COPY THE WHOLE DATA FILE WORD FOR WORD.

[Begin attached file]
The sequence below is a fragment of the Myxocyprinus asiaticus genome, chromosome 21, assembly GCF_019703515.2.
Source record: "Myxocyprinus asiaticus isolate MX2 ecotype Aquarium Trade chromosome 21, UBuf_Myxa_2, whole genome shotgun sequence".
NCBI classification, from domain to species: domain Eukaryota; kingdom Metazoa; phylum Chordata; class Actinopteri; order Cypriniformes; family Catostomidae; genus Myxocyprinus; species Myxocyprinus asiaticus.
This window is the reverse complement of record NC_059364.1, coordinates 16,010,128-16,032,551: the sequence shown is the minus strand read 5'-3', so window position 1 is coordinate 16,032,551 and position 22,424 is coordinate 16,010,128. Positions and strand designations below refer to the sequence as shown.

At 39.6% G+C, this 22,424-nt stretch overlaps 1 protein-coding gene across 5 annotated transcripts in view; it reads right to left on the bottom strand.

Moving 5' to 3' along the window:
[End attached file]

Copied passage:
The sequence below is a fragment of the Myxocyprinus asiaticus genome, chromosome 21, assembly GCF_019703515.2.
Source record: "Myxocyprinus asiaticus isolate MX2 ecotype Aquarium Trade chromosome 21, UBuf_Myxa_2, whole genome shotgun sequence".
NCBI classification, from domain to species: domain Eukaryota; kingdom Metazoa; phylum Chordata; class Actinopteri; order Cypriniformes; family Catostomidae; genus Myxocyprinus; species Myxocyprinus asiaticus.
This window is the reverse complement of record NC_059364.1, coordinates 16,010,128-16,032,551: the sequence shown is the minus strand read 5'-3', so window position 1 is coordinate 16,032,551 and position 22,424 is coordinate 16,010,128. Positions and strand designations below refer to the sequence as shown.

At 39.6% G+C, this 22,424-nt stretch overlaps 1 protein-coding gene across 5 annotated transcripts in view; it reads right to left on the bottom strand.

Moving 5' to 3' along the window: